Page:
Dalai Lama returns to Madison May 4
His Holiness Tenzin Gyatso, the 14th Dalai Lama of Tibet, will speak at the Kohl Center on Friday, May 4, at 2:30 p.m. The event will mark the Nobel Peace Prize winner’s fifth visit to the Madison campus in the last three decades.
There will be 4,000 tickets available for UW–Madison students free of charge. They will be distributed at the McGinnis Family Athletic Ticket Office at Camp Randall Stadium on Saturday, Feb. 24, from 1 p.m. to 4:30 p.m. Any remaining tickets will be distributed on Monday, Feb. 26, from 8:30 a.m. to 4:30 p.m. Students will need to show their UW–Madison ID in order to obtain their tickets and will be limited to two apiece.
Approximately 5,000 tickets for the general public, including UW–Madison faculty and staff, will go on sale on Tuesday, Feb. 27, at 8:30 a.m. The cost is $23 per ticket, with a limit of four tickets per order.
The general public tickets may be purchased at the Athletic Ticket Office at 1440 Monroe St., over the phone by calling (608) 262-1440 (1-800-GO-BADGERS).
All tickets ordered online or over the phone will be subject to a $2 per ticket convenience fee. A lottery will be conducted for all patrons who come in person to the Athletic Ticket Office to purchase tickets on the morning of Tuesday, Feb. 27. Patrons who wish to participate in the lottery for the first chance to purchase tickets should arrive at the Athletic Ticket Office between 7:45 and 8:15 a.m.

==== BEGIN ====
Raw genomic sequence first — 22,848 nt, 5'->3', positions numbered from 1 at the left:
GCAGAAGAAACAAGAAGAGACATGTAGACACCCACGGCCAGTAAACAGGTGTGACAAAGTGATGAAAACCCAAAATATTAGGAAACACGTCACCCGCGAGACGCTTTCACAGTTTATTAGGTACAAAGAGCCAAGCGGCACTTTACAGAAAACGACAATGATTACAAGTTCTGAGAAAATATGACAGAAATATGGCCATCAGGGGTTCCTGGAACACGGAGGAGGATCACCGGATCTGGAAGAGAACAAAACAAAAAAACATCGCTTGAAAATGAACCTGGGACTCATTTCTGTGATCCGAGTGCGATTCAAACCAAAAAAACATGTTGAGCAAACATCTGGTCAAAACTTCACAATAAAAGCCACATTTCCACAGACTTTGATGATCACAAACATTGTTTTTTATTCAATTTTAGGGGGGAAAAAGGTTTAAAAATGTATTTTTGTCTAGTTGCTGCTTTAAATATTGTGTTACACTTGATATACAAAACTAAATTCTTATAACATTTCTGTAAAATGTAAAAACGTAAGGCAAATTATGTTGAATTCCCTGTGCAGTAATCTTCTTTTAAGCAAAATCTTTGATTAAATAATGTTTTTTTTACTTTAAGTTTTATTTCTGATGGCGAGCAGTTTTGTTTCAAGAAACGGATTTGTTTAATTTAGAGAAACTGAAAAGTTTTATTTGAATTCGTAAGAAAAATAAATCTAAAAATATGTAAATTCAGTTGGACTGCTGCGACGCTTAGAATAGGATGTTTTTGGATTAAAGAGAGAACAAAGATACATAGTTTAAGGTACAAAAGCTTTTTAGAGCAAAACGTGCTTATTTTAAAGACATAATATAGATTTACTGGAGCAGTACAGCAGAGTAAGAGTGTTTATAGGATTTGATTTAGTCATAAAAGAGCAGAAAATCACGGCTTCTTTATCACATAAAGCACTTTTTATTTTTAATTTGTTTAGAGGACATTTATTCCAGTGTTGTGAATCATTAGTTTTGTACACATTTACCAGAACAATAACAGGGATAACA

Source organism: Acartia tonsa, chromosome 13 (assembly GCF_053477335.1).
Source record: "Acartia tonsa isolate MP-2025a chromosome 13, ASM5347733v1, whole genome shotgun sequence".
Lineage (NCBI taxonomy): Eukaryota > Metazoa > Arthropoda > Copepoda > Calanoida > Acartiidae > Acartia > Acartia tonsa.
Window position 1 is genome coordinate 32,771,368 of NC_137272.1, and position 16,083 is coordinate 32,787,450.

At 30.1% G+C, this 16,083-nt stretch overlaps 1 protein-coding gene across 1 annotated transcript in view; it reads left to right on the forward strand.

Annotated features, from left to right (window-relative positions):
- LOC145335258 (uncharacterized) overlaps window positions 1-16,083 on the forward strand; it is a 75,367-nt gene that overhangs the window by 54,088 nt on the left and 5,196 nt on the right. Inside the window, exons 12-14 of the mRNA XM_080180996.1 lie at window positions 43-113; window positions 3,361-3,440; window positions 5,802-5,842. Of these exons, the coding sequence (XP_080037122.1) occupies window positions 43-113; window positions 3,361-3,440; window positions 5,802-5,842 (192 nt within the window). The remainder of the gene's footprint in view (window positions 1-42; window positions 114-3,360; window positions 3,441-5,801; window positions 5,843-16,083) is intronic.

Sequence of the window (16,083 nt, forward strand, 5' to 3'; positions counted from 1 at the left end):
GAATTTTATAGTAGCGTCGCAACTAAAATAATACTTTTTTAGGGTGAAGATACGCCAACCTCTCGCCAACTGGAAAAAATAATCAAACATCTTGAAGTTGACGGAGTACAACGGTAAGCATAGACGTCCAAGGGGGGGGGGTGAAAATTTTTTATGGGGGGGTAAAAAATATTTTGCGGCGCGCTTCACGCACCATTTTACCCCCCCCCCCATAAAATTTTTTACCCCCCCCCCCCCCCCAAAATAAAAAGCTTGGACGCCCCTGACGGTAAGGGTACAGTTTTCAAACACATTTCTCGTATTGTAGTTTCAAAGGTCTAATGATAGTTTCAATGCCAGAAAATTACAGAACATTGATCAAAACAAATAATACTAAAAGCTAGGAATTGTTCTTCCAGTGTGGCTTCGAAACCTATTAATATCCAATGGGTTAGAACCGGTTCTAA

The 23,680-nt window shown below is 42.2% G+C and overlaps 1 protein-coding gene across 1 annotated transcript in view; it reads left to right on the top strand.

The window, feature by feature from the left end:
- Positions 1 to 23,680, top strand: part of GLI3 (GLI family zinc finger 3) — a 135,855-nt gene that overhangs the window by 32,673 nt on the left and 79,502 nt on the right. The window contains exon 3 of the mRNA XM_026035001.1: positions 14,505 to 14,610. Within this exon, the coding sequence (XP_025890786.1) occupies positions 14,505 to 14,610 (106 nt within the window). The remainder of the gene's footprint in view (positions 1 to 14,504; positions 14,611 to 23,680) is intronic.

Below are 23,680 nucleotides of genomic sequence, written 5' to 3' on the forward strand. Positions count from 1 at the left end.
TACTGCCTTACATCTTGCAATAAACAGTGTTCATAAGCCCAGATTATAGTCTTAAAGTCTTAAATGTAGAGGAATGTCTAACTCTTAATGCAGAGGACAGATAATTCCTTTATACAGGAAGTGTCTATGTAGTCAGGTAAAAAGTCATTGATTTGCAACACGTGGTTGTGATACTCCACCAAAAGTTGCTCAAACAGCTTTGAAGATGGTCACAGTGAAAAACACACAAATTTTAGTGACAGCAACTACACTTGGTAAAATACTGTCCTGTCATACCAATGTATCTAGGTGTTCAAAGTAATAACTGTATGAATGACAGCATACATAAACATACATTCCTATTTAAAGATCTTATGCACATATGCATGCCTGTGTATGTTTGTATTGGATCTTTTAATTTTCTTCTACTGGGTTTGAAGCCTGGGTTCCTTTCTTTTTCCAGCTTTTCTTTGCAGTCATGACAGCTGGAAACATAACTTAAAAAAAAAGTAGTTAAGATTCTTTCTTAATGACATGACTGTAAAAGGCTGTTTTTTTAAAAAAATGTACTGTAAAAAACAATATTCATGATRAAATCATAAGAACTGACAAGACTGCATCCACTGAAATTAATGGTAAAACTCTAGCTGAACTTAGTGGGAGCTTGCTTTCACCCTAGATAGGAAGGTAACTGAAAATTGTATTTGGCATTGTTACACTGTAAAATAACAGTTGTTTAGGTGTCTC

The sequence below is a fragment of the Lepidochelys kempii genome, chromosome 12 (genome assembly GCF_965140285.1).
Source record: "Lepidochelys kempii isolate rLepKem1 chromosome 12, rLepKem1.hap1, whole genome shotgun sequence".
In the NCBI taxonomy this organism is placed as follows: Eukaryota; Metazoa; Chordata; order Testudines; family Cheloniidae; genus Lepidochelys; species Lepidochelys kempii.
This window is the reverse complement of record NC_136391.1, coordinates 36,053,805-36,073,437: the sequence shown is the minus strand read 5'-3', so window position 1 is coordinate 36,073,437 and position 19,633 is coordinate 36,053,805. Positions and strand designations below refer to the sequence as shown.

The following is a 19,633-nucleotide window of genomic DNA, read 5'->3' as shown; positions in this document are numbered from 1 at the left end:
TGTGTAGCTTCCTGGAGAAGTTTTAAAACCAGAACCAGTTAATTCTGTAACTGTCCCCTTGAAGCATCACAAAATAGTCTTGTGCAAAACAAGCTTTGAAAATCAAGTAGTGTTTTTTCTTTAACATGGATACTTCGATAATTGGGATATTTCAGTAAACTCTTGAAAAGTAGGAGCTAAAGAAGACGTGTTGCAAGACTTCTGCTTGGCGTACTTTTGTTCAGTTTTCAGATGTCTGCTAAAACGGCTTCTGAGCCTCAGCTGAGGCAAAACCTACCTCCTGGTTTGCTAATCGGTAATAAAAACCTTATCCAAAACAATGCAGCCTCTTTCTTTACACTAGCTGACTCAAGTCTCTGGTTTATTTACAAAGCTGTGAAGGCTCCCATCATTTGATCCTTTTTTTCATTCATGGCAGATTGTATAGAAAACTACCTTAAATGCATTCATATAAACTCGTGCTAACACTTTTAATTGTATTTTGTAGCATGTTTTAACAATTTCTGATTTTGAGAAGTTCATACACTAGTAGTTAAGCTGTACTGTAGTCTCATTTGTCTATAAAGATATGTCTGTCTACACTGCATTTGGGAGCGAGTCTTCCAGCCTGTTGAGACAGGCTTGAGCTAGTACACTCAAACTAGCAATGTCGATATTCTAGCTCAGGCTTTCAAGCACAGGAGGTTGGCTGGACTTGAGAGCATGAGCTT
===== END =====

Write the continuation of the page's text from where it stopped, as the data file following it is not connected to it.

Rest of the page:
The Dalai Lama also will visit the new temple being built at the Deer Park Buddhist Center in rural Oregon and conduct four teaching sessions at the Alliant Energy Center’s Veterans Memorial Coliseum. For ticket information and a schedule of the teachings, go to www.deerparkcenter.org.
His Holiness plans to return to the Madison area in July 2008 for the opening ceremony and consecration of Deer Park’s new temple.
He visited UW–Madison in 1981 and again in 1989, the year in which he won the Nobel Peace Prize. In May 1998, he addressed a large audience at the Kohl Center and received an honorary degree from the university.
His most recent visit to campus was in May 2001 when he met with a group of neuroscientists who conduct research on the effects of meditation on brain function, emotions and physical health. Dr. Richard Davidson, director of the Keck Laboratory of Functional Brain Imaging and Behavior at the Waisman Center, organized the conference, which was co-sponsored by the university’s HealthEmotions Research Institute and the Mind and Life Institute of Boulder, Colo.